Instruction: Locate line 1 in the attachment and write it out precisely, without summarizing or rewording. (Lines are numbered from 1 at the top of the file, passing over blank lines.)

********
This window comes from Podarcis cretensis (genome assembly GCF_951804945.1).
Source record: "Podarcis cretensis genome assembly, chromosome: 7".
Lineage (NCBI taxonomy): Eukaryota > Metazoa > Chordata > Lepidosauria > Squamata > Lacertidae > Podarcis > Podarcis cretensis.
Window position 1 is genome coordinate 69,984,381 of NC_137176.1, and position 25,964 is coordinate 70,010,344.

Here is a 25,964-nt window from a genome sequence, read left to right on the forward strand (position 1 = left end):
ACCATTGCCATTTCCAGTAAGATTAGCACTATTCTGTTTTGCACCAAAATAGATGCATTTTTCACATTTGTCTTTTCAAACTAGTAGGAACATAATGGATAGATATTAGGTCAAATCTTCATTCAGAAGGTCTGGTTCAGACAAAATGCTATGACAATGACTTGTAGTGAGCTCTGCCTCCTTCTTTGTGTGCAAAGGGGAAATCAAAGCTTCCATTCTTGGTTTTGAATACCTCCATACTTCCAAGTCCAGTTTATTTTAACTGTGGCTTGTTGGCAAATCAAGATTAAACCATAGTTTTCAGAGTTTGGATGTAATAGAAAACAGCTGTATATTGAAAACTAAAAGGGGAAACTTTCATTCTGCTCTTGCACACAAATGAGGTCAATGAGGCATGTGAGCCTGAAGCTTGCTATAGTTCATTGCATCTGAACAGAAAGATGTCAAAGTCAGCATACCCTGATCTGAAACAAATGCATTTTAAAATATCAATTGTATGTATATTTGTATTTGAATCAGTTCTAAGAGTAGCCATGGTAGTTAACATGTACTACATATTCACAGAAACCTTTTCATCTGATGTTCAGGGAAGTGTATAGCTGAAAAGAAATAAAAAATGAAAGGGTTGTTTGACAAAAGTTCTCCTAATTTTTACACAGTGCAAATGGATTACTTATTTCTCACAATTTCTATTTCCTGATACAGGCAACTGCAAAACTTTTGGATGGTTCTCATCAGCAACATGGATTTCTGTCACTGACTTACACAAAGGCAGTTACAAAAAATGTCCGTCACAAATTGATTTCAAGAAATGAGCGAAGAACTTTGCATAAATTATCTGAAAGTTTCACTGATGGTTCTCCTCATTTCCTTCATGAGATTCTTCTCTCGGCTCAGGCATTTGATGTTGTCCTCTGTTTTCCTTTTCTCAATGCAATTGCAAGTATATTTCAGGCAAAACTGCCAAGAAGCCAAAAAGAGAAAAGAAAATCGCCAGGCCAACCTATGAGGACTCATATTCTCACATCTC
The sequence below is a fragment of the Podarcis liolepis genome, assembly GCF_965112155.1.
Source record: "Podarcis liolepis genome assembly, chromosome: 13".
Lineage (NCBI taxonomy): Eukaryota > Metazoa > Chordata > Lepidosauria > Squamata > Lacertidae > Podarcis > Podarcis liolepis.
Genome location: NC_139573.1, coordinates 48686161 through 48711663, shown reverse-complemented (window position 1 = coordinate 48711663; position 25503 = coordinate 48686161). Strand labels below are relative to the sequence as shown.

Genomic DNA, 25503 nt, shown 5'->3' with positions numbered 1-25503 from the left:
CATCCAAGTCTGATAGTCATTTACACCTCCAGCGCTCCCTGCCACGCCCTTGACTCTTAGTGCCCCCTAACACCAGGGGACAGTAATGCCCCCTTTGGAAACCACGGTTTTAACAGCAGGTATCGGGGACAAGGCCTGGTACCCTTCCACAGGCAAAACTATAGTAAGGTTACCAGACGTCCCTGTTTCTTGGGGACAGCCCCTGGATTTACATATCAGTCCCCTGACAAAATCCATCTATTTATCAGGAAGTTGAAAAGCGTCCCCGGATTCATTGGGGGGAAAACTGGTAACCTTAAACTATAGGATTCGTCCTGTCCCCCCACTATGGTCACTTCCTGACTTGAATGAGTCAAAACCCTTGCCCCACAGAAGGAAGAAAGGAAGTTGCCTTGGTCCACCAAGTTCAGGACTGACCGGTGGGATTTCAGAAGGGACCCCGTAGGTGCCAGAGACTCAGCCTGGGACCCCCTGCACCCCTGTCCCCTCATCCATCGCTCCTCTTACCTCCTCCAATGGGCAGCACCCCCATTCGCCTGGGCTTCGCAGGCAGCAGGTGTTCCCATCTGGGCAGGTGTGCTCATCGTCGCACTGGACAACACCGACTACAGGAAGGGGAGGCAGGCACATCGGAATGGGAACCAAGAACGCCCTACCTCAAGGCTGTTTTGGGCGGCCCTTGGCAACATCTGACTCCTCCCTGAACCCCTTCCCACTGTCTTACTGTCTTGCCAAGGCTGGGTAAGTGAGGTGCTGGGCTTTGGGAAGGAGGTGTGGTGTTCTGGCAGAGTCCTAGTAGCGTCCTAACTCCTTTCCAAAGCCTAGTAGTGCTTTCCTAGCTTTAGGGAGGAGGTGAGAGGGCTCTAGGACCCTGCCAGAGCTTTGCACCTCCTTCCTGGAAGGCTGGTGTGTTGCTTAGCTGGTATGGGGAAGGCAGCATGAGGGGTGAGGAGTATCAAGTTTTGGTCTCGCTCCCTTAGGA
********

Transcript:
This window comes from Podarcis cretensis (genome assembly GCF_951804945.1).